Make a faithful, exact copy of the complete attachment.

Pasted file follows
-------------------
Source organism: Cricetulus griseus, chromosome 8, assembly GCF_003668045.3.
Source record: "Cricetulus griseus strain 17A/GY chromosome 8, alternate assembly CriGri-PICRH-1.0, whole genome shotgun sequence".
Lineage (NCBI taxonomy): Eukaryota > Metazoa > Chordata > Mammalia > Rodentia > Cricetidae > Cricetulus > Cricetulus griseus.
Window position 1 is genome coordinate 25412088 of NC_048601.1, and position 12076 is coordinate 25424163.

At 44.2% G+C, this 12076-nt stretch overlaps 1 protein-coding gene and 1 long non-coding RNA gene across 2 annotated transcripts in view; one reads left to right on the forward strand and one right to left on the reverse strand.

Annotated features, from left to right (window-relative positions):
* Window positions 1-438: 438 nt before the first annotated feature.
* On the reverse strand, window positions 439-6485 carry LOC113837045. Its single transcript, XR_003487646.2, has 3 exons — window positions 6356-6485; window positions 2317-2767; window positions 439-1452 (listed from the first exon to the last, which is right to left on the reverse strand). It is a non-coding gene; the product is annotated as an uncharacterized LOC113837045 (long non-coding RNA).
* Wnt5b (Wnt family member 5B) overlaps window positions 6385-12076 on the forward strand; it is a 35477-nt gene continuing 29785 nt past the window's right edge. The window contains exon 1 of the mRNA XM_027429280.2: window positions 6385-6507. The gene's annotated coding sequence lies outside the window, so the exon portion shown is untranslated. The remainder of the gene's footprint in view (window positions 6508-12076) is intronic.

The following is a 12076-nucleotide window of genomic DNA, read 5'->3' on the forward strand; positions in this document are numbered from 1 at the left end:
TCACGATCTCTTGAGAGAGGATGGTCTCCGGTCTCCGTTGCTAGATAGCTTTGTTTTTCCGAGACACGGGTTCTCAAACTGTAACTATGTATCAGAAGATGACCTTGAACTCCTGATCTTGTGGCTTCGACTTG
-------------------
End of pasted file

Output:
Source organism: Cricetulus griseus, chromosome 8, assembly GCF_003668045.3.
Source record: "Cricetulus griseus strain 17A/GY chromosome 8, alternate assembly CriGri-PICRH-1.0, whole genome shotgun sequence".
Lineage (NCBI taxonomy): Eukaryota > Metazoa > Chordata > Mammalia > Rodentia > Cricetidae > Cricetulus > Cricetulus griseus.
Window position 1 is genome coordinate 25412088 of NC_048601.1, and position 12076 is coordinate 25424163.

At 44.2% G+C, this 12076-nt stretch overlaps 1 protein-coding gene and 1 long non-coding RNA gene across 2 annotated transcripts in view; one reads left to right on the forward strand and one right to left on the reverse strand.

Annotated features, from left to right (window-relative positions):
* Window positions 1-438: 438 nt before the first annotated feature.
* On the reverse strand, window positions 439-6485 carry LOC113837045. Its single transcript, XR_003487646.2, has 3 exons — window positions 6356-6485; window positions 2317-2767; window positions 439-1452 (listed from the first exon to the last, which is right to left on the reverse strand). It is a non-coding gene; the product is annotated as an uncharacterized LOC113837045 (long non-coding RNA).
* Wnt5b (Wnt family member 5B) overlaps window positions 6385-12076 on the forward strand; it is a 35477-nt gene continuing 29785 nt past the window's right edge. The window contains exon 1 of the mRNA XM_027429280.2: window positions 6385-6507. The gene's annotated coding sequence lies outside the window, so the exon portion shown is untranslated. The remainder of the gene's footprint in view (window positions 6508-12076) is intronic.

The following is a 12076-nucleotide window of genomic DNA, read 5'->3' on the forward strand; positions in this document are numbered from 1 at the left end:
TCACGATCTCTTGAGAGAGGATGGTCTCCGGTCTCCGTTGCTAGATAGCTTTGTTTTTCCGAGACACGGGTTCTCAAACTGTAACTATGTATCAGAAGATGACCTTGAACTCCTGATCTTGTGGCTTCGACTTG